Discussion of the rampant domestic spying going on in the United States (which all the officials like to claim isn't "REALLY" spying, rightsurewhatevah) now and then turns to the private sector operatives (like Young Snowden, who has apparently defected, who knows where -- disappeared from his Hong Kong luxury digs at any rate) who actually do the grunt work to collect and analyze the overabundance of data that pours into the system by the hour.
Ah yes The Contractors. On one of the Sunday Shows, an R congressman was quoted as saying that this sort of thing should all be done by the private sector ("as it used to be") and I thought WTF? The private sector basically runs this system as it is, along with a great deal else of ostensibly government responsibility, and he wants to turn it all over to the private sector? Great. What a maroon.
After this settled in for a while, I came to realize this is essentially the position of most Libertarians (and their small "l" variants as well). Most of them don't have a problem with universal surveillance -- as long as it is not being done by the government. In fact, they seem to be quite in favor of private sector spying on individuals, no matter how intrusive, especially if it is done for marketing purposes. The claim is that the private sector is benign because it doesn't have the power or authority to arrest, incarcerate, compel, and execute. I've even heard supposed liberals in congress express this view.
This position strikes me as either hopelessly naive or so deepy deceptive and cynical it reeks.
These days, elements of the private sector very much do have the "powers and authorities" once thought to be reserved to governments, powers and authorities which they cheerfully and fully exercise at will. One of Young Snowden's points was that he, as a lowly (private sector) analyst, had the power and authority to "wiretap" anyone at any time, and that the upshot of this power and authority is that the life of anyone who a (private sector) analyst took an interest in could be destroyed with no recourse whatever for the victim.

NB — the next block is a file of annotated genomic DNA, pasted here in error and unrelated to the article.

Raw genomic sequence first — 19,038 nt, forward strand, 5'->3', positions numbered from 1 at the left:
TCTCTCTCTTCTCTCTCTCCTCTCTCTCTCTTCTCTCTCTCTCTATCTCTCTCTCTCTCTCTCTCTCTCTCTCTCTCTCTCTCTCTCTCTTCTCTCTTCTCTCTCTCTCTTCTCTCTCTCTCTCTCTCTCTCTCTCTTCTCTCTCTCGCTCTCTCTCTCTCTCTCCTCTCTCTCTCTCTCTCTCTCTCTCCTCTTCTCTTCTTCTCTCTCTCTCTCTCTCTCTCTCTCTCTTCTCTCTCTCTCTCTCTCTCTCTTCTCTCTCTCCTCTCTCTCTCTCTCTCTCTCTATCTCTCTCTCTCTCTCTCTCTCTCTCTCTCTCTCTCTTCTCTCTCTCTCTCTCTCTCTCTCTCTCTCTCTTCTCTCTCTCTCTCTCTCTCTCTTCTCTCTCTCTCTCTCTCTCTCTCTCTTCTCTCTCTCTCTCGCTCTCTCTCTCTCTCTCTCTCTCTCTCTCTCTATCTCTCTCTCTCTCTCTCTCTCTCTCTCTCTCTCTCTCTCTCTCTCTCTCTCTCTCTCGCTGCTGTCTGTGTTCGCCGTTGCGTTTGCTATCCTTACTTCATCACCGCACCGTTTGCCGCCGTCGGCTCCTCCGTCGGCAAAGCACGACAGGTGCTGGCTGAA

We may think of the Imperial Heyday of Great Britain as another example of private sector powers and authorities. Until the Sepoy Mutiny in India, for example, British rule of the subcontinent was exercised through a private corporation, the East India Company, that had even more extensive powers and authorities than the Crown itself.
The notion that there is something benign about private sector/corporate rule as opposed to government rule is absurd and disingenuous, ahistorical, and very, very wrong.
But it is routinely parroted in defense of the constant private sector spying on individuals with almost no recognition that nearly all the work of the NSA among the other (government) domestic spying agencies is being done by private sector contractors. More and more government functions are being turned over to the private sector every day, at home and abroad, and it doesn't appear on its face to have made ordinary lives any better, nor had it enhanced accountability or ended corruption in any perceptible way.
In fact, it could be -- and should be -- argued that a big part of the problem we face as peoples of the United States and the World is directly due to the passion for privatization that has afflicted governments far and wide. By turning over so much of the responsibility of government and governing to unelected and unaccountable institutions, executives and boards, and by placing so much power and authority over the lives of most of us into the hands of these people and institutions, government itself has become the handmaiden to them.
Universal surveillance of the population is necessary to protect and defend the government and its (private sector) sponsors -- which, BTW, include the very corporate spy agencies that are doing most of the domestic surveillance being railed about these days.
In all the passionate OUTRAGE!!!! ® over the domestic spying revelations currently featured in the media, that simple fact is often neglected -- or outright denied.